Story and interview by Christine Thompson
AND HE’S A TRUMP SUPPORTER, but more on that in the interview below. Uniquely positioned to have a valid opinion on the alarming inflow of immigrants from the Middle East to Europe and America, Adnan Awad, now known as Sami, has an idea of what to do about it.
Sami is the former Captain in the Palestinian Liberation Army who refused to bomb the Noga Hilton Hotel in Geneva, Switzerland on August 31, 1982, but instead fled the scene and later turned himself into the American embassy and claimed he wanted to renounce any terrorist connections. He was turned over to the Swiss, but later returned to the United States to help secure indictment against the 15 May leadership. With his aid, American intelligence agencies determined that it was the 15 May Organization that had constructed the bomb aboard Pan Am Flight 830 to Honolulu, Hawaii. Later, he moved to the United States, where he cooperated with U.S. officials under the Federal Witness Protection Program.
AMFM sat down with this former Syrian Refugee (he lived in a Syrian camp from the age of 7 after his family was relocated from Palestine), Former Captain of the P.L.O., unwilling participant in Sadam Hussein’s scheme to bomb the Geneva Hilton, turned U.S. Citizen and Trump supporter.
Fast Forward 30 years. Today Sami is an artist. He and his wife Mary have an art Gallery on the Missisippi Gulf Coast. When we go to meet him, he is covered in paint, he’s been working all day in his gallery. The colors of the individual art pieces in the gallery are primary colors, bright and beautiful. They are whimsical pictures of sea creatures.
As we sit to discuss Sami’s idea, he wants to make sure that I understand why he is willing to meet and talk about the Syrian refugee crisis. He is no longer under the Federal Witness Protection Program, but Federal Agents still come to check on him every month or so. When I ask if he is afraid to be exposed in this way, he asks “No, why? Saddam Hussein is dead. My enemy is dead.”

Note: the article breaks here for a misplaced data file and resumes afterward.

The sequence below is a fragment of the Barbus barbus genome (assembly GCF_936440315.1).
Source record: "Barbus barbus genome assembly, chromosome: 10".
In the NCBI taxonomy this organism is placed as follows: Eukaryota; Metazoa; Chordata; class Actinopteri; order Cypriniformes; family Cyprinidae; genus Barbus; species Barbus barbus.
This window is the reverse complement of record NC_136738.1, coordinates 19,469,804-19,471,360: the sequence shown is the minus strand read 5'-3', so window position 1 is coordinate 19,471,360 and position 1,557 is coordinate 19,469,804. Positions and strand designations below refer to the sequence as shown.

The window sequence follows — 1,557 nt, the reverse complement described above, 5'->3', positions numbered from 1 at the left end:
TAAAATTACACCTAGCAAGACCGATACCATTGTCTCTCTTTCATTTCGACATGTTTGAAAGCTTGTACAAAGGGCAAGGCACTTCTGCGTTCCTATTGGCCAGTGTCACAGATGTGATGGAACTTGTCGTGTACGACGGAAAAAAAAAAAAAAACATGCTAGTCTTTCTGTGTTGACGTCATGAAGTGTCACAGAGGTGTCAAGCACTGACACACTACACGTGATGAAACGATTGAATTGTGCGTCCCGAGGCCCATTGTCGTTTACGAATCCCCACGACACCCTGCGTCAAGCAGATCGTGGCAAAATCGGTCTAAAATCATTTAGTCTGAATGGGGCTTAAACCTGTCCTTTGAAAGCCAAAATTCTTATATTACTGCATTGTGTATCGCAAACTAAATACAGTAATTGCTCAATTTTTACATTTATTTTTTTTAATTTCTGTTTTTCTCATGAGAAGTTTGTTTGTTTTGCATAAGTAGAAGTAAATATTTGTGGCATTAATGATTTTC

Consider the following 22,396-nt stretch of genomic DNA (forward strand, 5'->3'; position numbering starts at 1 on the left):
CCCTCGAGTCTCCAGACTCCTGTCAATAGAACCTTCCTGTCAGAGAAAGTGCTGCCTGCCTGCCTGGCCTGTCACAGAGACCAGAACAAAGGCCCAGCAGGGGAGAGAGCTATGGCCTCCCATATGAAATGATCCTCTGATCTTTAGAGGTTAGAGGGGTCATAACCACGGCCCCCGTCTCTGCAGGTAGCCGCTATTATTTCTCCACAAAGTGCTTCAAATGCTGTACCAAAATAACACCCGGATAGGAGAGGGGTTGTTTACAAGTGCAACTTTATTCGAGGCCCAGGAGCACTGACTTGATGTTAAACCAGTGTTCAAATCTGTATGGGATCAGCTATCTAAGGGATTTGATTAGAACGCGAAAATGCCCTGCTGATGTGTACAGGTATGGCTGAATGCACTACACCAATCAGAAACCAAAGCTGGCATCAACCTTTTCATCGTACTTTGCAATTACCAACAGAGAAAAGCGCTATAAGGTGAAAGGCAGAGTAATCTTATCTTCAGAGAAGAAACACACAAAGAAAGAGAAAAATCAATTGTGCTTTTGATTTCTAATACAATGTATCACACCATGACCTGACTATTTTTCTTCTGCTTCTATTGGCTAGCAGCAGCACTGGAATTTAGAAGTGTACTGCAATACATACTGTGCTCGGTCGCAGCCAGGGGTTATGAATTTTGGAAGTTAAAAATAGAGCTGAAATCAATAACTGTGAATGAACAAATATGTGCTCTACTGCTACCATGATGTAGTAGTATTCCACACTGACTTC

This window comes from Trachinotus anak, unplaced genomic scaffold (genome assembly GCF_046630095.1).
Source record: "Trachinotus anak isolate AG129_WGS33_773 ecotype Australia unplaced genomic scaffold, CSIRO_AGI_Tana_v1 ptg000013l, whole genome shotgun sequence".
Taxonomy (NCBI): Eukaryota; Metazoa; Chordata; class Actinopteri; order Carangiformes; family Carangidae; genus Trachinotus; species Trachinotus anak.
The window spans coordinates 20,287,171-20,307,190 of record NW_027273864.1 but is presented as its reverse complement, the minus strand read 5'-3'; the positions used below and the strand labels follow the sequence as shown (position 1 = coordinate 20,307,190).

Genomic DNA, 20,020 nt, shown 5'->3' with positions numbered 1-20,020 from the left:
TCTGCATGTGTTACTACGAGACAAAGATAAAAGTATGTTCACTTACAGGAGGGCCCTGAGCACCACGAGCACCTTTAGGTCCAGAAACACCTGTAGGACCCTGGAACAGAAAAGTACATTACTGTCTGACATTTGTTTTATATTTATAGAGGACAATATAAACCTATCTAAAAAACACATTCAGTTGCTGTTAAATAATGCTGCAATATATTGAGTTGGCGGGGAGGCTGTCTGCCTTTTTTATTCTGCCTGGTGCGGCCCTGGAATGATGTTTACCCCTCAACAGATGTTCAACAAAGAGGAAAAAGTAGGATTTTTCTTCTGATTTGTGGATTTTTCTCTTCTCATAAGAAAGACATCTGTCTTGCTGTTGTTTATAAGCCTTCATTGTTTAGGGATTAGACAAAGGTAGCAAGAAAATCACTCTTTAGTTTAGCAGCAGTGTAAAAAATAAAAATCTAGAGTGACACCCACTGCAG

Sami has a message to the leaders of the United States. He’s been watching with growing alarm to consider what is happening to Europe and warns that it is going to happen here unless measures are taken to set up a vetting process for the immigrants who are arriving here. As the conversation continued, Mary Awad stepped in to disagree on some of the finer points of Sami’s idea. She is from North Carolina and of Cherokee Indian extraction, and some of her family was interred in camps during the “Trail of Tears;” The infamous Indian Removal Act of 1830 that resulted in thousands perishing along a forced trek to Oklahoma.
Considering Trump’s New Hampshire Primary win today, I’m glad I asked him to explain his support for the presidential candidate.
AMFM: Let’s talk about Trump, why do you think he is the best candidate?
Sami: I believe Mr. Trump has a lot to lose if he doesn’t do what he says. I would vote for him for one reason, he will bring America back. He doesn’t need money or anything, all he is trying to prove is that he can do what he says.
AMFM: What about his issue of not bringing the Syrian refugees over to America?
Sami: He doesn’t want to take a chance, because he doesn’t know exactly who they are.
AMFM: You say you think you have a solution for that?
Sami: : Yes, money and encampment. Do like Turkey and Jordan, we have a lot of land in Texas and Mississippi. Make a camp, 20 or 30 acres, help them with food, water and housing.